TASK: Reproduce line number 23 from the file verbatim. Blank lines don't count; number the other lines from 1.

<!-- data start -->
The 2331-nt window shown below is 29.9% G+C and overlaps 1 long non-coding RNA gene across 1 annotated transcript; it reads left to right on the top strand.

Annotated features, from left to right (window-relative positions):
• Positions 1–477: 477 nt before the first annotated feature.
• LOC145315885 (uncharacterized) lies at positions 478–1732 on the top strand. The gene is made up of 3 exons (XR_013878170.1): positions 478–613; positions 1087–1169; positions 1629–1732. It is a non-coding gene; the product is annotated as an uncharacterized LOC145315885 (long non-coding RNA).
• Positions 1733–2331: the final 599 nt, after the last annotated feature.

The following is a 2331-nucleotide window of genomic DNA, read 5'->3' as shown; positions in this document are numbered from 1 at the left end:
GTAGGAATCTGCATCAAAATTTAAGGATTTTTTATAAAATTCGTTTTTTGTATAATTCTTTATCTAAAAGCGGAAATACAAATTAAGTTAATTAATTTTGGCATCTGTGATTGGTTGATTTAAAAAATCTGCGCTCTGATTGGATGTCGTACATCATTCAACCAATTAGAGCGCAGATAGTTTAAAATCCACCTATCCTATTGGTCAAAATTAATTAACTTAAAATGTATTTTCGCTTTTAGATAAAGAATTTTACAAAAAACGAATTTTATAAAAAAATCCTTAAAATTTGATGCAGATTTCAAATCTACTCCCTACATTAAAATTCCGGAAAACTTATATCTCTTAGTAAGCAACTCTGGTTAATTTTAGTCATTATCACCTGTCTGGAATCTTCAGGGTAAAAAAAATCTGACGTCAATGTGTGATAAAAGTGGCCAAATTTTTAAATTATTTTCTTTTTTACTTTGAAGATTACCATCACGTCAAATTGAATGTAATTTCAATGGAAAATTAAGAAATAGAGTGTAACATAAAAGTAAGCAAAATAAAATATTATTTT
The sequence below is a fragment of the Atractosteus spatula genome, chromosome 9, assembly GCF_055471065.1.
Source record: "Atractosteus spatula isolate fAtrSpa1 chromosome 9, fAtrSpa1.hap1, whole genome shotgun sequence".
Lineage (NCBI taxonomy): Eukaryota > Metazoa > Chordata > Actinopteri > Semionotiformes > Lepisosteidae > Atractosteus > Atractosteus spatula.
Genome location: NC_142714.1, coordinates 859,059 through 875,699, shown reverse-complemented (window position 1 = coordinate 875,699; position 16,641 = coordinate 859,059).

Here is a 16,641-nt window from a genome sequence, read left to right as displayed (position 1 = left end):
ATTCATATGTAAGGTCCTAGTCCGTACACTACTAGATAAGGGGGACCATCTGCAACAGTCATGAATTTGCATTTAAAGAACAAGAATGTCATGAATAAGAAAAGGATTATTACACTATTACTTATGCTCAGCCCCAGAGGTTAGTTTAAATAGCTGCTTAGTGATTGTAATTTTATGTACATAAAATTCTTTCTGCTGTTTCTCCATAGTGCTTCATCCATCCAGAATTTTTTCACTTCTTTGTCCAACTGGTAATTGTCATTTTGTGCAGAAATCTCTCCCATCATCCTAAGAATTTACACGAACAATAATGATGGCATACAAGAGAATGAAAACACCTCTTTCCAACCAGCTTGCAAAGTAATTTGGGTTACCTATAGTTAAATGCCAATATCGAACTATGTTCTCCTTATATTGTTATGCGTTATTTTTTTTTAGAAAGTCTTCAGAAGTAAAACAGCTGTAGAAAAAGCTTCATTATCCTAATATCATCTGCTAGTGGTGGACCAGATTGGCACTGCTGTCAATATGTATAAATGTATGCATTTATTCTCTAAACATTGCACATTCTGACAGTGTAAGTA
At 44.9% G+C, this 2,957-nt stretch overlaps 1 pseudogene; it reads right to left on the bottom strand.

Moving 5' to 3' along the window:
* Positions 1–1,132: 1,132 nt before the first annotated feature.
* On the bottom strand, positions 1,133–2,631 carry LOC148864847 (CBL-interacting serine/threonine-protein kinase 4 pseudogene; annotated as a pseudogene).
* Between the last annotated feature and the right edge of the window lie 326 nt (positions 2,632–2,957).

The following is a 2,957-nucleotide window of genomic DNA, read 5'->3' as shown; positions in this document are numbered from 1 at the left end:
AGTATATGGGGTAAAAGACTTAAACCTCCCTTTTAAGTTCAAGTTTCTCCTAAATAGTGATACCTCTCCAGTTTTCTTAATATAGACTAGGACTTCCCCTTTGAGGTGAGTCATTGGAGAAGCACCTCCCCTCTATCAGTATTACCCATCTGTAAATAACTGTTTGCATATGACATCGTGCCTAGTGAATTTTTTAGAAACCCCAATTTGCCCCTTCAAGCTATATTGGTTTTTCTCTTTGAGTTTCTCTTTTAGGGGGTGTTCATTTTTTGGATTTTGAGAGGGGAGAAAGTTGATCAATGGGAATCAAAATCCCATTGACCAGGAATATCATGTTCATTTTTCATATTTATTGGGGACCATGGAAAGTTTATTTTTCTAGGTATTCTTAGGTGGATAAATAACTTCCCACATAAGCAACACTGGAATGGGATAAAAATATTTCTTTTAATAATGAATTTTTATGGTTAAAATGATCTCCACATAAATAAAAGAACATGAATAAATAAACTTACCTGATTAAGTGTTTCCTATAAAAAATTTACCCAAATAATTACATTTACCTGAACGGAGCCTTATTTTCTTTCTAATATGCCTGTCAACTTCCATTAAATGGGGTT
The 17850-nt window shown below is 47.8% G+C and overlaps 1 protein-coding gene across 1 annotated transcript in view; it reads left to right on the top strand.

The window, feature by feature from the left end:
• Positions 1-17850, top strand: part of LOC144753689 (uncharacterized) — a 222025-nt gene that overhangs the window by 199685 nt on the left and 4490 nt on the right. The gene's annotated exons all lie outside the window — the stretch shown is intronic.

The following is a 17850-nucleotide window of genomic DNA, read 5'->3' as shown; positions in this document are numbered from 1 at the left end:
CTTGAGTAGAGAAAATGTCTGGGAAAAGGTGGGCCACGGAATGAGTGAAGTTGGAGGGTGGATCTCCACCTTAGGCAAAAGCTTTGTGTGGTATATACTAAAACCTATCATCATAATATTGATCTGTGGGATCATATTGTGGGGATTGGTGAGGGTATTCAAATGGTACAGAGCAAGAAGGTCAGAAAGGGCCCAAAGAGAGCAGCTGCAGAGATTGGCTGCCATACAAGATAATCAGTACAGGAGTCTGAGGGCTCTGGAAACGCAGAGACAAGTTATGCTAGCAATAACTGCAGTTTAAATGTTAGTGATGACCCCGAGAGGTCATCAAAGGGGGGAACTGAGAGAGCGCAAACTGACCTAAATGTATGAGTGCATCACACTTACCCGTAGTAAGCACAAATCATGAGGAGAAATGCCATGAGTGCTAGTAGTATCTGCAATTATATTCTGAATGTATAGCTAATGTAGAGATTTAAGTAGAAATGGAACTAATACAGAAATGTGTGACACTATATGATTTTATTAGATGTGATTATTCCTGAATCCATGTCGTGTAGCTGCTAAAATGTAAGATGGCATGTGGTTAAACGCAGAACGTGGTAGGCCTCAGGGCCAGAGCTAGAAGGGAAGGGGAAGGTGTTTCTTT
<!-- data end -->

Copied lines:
• Positions 1-17850, top strand: part of LOC144753689 (uncharacterized) — a 222025-nt gene that overhangs the window by 199685 nt on the left and 4490 nt on the right. The gene's annotated exons all lie outside the window — the stretch shown is intronic.